PSD2 applies to all payment service providers (PSPs) operating in the EU, including banks, payment institutions or third party providers (TPPs) and relates to all electronic means of payment.
The EC defines SCA as a process that “validates the identity of the user of a payment service or of the payment transaction”.

SCA is based on the use of two or more elements:
  1. Knowledge - something only the user knows, e.g. a password or a PIN
  2. Possession - something only the user possesses, e.g. a card or an authentication code (OTP) generating device
  3. Inherence - something the user is, e.g. a biometric authenticator such as fingerprint, voice or eye-print
PSD2 states that these elements have to be independent of each, meaning that if one element is breached or compromised then this does not compromise the “reliability” of the others. The design of the authentication solution must also protect the confidentiality of the authentication data or identity credentials. 
As the UK has voted to exit the EU, will this mean that UK banks and PSPs will not be bound to comply with these regulations (and in fact other EU legislation)? This is a difficult question to answer as the exact nature of the UK's exit and what will exactly be negotiated as the UK triggers Article 50 is still very much up in the air. What I think will happen is this:
  • UK banks and PSPs that have functions in the EU will have to comply with PSD2 - it also makes competitive sense to support PSD2
  • PSD2's authentication requirements are pretty-much the basic requirements for supporting strong customer authentication and it makes common sense to support them especially some of the risk-based authentication services that enable lower-risk payment transactions to be exempt from strong customer authentication
  • Some UK retail banks are owned by European organisations who will want to have a common strategy for customer authentication that supports PSD2
As the UK's ex Prime Minister, Harold Wilson said in the 1960s "A week is a long time in politics" and I am sure that there will much debate over the coming months and years about the relevance of EU legislation to the EU. If you are a UK bank and have started projects to ensure compliance to PSD2 then I am pretty sure that these will not be halted as a result of Brexit.
Please let me know your thoughts my commenting on this blog. Thank you and remember in the global economy no nation is an island!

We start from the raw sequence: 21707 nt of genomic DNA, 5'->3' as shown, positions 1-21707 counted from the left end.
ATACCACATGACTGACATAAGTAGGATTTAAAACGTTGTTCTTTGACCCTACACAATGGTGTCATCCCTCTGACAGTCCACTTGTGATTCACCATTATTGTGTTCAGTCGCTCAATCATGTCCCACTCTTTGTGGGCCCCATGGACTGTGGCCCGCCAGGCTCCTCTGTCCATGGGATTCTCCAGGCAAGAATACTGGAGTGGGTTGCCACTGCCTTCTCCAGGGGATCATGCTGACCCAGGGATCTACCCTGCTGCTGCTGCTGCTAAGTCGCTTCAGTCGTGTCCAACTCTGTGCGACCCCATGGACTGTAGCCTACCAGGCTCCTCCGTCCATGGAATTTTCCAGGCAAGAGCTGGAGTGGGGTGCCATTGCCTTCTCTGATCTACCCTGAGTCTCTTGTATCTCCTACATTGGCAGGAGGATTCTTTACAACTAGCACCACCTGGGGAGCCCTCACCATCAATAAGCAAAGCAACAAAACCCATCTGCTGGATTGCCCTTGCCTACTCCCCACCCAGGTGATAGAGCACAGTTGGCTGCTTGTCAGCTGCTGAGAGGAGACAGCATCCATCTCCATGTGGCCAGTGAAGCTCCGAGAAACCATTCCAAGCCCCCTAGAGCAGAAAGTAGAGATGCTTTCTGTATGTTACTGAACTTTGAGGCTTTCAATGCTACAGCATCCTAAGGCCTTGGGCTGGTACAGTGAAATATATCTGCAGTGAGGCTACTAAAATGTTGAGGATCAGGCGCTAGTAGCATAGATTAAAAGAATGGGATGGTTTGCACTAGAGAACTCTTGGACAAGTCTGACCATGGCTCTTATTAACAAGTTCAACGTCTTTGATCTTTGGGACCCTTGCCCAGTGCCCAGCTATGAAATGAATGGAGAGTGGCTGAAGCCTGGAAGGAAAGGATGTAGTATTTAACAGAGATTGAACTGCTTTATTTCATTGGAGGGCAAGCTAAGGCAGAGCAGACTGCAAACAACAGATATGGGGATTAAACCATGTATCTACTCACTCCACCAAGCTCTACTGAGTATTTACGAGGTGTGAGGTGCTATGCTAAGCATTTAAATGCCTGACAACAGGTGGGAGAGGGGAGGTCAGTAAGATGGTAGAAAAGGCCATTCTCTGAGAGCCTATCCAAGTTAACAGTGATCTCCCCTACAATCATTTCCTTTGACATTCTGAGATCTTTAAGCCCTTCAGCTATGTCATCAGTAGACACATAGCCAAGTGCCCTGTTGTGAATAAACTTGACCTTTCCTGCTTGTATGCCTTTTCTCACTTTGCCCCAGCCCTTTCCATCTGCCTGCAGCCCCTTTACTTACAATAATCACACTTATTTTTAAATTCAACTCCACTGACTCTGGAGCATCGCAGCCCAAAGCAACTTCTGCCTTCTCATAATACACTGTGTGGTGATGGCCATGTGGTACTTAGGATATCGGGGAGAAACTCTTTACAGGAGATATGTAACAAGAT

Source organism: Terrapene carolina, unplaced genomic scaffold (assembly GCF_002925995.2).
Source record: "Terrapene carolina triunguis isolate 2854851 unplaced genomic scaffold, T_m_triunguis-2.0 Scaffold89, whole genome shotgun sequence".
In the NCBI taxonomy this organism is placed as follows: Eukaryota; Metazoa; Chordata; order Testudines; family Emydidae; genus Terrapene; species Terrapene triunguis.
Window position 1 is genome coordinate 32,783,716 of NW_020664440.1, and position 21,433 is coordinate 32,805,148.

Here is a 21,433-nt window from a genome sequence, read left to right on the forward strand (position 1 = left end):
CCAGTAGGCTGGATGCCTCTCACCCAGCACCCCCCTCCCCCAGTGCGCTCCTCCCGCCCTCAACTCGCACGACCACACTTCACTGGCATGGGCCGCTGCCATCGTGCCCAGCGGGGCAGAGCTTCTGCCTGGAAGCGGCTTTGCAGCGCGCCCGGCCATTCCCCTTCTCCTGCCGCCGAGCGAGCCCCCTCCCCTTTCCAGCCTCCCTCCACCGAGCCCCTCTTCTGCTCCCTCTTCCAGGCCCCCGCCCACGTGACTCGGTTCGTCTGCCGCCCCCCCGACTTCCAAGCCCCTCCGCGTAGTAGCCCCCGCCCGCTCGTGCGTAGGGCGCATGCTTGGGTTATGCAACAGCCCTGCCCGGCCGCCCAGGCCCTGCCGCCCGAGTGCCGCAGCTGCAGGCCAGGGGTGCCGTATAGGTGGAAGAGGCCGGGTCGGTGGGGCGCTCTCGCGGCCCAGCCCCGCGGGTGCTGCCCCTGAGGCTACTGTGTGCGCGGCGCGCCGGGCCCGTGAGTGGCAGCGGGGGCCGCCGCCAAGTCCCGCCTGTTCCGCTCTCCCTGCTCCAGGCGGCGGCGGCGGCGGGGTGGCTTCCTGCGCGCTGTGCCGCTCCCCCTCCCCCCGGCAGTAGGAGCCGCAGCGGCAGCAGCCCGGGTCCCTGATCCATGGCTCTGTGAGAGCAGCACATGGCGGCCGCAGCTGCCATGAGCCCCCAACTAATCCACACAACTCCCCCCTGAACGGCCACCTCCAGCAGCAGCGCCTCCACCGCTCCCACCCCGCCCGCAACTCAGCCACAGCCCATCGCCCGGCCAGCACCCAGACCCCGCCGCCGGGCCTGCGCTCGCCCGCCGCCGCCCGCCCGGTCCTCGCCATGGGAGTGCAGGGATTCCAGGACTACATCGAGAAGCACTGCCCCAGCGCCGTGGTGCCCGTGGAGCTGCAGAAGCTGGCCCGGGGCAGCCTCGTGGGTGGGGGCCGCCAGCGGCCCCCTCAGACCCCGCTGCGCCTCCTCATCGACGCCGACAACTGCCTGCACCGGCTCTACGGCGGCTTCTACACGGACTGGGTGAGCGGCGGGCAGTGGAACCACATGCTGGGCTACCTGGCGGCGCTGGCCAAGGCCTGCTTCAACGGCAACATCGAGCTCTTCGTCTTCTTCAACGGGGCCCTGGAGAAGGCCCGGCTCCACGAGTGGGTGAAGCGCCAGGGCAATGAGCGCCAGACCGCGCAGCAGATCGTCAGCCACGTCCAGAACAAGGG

You can download the Goode Intelligence White Paper "The impact of PSD2 on authentication and security" from here.

Thursday, 7 July 2016

The Future of Mobile Security

Mobility is the new normal for enterprise users. With forecasts from the GSMA predicting that 80 percent of adults on earth will have a smart phone by 2020 these always connected and always on devices are the most popular personal computer in history.

The use of smart mobile devices (smart phones and tablets running mobile platforms such as Apple iOS and Google Android) in the enterprise is rising rapidly each year. Figures from Citrix indicate that the number of smart mobile devices (SMD) managed in the enterprise increased by 72 percent from 2014 to 2015.

What is surprising, however, is that the enterprise is not fully embracing mobile. Whether it is an employee-owned Android smart phone or a company-issued and controlled iPhone productivity-enhancing enterprise services are still relatively scarce within the enterprise. Outside of email and calendar applications there are relatively few examples of enterprise mobile apps. This differs from the current situation with consumer adoption of mobile where it dominates social, financial services, commerce and entertainment.

So why is? In the latest white paper from Goode Intelligence, the issues facing the enterprise in delivering services to mobile is explored. The report discovers that a mixture of technology constraints, security concerns, compliance to regulation and privacy law are having an impact of restricting mobile enterprise services.

Enterprises do face a challenge in enabling productivity enhancing applications to be available through smart mobile devices but there are ways in which they can combine the convenience of mobility and strong security mechanisms that meet company security policy and comply with regulation. In covering mobile security since 2007 I have learnt that next generation mobile security solutions should have these characteristics:
  • They should focus on users
  • Support agile multi-factor authentication (MFA) with a choice of authenticator to match the context 
  • Be able to provide mobile-based single-sign-on (SSO)
  • Must protect the data, both at rest and during transmission
  • Be available in a simple to use and unified security offering
I believe that there are very few solutions that offer a unified solution that supports these characteristics and this is why we have seen limited adoption of full-throttled enterprise services for mobile. Often, an organisation will have to mix and match technology solutions to support this vision and this can be expensive and time-consuming. A solution that combines the functionality and features of a next generation mobile security solution is the Sign&go Mobility Center from Ilex International